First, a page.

Samsung C&T Shareholder and US hedge fund Elliot Associates opposed Samsung Electronic's takeover of C&T, claiming the merger undervalued C&T while simultaneously overvaluing Cheil Industries, the holding company Lee leveraged to propose the merger. However, despite Elliot Associate's concerns, C&T Shareholders approved a $7.7 billion all-stock takeover offer from Chiel Industries in 2015, effectively giving the Lees control over another 4% of the Samsung empire.

But, all was not as it seemed.

South Korea's 2017 Corruption Scandal

In 2017, reporters at CNN affiliate news organization JTBC found a tablet computer belonging to Choi Soon-sil, a close friend and unofficial advisor of then-president Park Geun-hye.

The tablet's data was damning, indicating that Choi received secret documents from the government and abused sensitive information to tamper with government affairs. For example, Choi used her position of power to obtain academic favors for her daughter from a prominent women's university in South Korea (a similar scandal recently rocked US ivy leagues earlier this year).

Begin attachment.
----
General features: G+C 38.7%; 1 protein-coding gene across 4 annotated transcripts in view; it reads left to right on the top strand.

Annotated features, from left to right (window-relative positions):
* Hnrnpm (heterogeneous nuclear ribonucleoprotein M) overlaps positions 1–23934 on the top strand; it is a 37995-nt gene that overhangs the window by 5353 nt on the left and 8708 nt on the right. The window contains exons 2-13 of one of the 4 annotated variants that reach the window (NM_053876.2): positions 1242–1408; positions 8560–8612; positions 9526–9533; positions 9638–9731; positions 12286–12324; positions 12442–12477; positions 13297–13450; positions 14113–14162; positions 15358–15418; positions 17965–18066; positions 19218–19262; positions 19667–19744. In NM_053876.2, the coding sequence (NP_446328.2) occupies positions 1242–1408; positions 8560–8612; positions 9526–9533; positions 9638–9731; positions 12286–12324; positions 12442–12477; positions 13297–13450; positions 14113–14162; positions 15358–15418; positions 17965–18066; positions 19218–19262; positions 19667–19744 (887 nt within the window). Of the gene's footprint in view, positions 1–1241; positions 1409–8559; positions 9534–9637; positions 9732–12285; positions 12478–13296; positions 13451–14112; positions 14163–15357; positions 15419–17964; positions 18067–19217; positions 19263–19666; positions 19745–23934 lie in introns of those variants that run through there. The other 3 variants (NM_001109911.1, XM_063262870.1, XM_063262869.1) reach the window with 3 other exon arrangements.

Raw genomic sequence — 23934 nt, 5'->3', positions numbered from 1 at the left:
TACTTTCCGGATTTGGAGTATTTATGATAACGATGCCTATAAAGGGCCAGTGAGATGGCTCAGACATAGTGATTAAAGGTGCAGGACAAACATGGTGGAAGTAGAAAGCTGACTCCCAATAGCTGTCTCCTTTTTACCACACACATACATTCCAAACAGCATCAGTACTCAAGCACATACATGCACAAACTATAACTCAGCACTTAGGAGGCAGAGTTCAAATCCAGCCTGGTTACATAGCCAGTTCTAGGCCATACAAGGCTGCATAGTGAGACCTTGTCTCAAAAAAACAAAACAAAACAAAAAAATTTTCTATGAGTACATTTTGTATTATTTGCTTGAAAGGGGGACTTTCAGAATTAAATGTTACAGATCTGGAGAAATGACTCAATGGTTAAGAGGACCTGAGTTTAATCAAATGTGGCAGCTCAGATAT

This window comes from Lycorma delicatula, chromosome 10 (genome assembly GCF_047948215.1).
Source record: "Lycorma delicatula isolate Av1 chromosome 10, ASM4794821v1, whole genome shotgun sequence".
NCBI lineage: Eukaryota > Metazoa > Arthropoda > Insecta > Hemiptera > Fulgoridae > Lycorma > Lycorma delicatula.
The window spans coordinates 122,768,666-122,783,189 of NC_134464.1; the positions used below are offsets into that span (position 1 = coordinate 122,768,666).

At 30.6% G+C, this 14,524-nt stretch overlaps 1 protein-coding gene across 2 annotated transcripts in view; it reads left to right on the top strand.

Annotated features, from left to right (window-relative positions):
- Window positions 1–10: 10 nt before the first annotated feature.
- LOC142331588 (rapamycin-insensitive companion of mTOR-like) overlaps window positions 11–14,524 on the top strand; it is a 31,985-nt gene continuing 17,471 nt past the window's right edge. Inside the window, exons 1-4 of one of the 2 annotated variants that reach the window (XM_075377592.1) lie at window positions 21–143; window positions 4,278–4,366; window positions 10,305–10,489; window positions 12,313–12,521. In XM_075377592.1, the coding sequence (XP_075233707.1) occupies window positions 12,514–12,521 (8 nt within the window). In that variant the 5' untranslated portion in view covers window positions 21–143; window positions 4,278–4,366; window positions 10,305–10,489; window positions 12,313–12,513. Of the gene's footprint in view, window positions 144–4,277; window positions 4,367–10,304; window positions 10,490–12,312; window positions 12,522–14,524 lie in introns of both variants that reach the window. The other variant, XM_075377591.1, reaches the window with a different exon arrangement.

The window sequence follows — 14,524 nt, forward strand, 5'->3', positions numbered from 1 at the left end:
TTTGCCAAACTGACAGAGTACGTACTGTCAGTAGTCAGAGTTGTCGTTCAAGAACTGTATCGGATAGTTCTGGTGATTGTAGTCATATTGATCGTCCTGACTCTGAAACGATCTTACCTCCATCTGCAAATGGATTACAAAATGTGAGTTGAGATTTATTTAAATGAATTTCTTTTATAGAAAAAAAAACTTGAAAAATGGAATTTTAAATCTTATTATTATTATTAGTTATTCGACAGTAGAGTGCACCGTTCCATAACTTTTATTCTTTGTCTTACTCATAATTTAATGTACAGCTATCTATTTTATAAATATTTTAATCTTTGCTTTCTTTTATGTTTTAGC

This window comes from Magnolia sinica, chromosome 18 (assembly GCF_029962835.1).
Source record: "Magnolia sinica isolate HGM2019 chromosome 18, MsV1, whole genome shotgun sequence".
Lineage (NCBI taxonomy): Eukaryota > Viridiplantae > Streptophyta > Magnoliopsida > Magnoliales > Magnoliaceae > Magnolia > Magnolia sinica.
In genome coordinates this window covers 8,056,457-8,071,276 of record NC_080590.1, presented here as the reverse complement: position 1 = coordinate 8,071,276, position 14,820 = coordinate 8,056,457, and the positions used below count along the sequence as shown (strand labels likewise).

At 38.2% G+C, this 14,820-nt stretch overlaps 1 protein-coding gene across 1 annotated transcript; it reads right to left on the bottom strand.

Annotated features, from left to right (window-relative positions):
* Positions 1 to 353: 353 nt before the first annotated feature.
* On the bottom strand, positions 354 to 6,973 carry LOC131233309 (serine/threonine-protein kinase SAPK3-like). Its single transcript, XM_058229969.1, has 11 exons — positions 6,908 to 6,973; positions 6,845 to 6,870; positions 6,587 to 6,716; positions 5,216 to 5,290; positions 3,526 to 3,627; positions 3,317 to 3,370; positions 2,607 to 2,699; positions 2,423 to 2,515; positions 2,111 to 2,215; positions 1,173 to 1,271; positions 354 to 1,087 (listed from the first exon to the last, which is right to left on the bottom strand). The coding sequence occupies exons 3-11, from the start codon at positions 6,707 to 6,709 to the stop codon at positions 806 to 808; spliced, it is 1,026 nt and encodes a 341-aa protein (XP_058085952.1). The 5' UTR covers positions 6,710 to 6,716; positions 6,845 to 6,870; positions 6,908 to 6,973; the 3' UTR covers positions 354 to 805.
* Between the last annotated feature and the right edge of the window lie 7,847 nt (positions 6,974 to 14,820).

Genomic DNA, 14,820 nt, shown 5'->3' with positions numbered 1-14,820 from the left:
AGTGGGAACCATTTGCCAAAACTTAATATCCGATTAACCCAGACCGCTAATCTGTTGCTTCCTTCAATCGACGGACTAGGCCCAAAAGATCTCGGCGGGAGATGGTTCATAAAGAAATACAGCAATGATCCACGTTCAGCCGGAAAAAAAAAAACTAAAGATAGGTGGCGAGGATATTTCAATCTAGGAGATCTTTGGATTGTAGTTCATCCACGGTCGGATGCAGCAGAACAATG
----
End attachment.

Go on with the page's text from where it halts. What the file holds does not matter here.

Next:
Among the individuals implicated in the scandal was Lee Jae-yong, vice-chairman of Samsung Electronics. The documents unveiled that Lee had used political connections, including to Choi and Park, to push the C&T merger through.

The scandal rocked South Korea. The country's parliament voted 234 to 56 to impeach Park, after which the president stood trial on charges of corruption.

Lee also stood trial. Prosecutors showcased evidence indicating that Lee interfaced with various confidential entities, and that Samsung spent millions currying Park and Choi's favor to expedite business operations. The jury sided with the prosecution, and Lee was sentenced to five years in prison. Various other Samsung officials implicated in the scandal also received prison sentences. Samsung announced its intention to appeal the sentences shortly after the trials ended.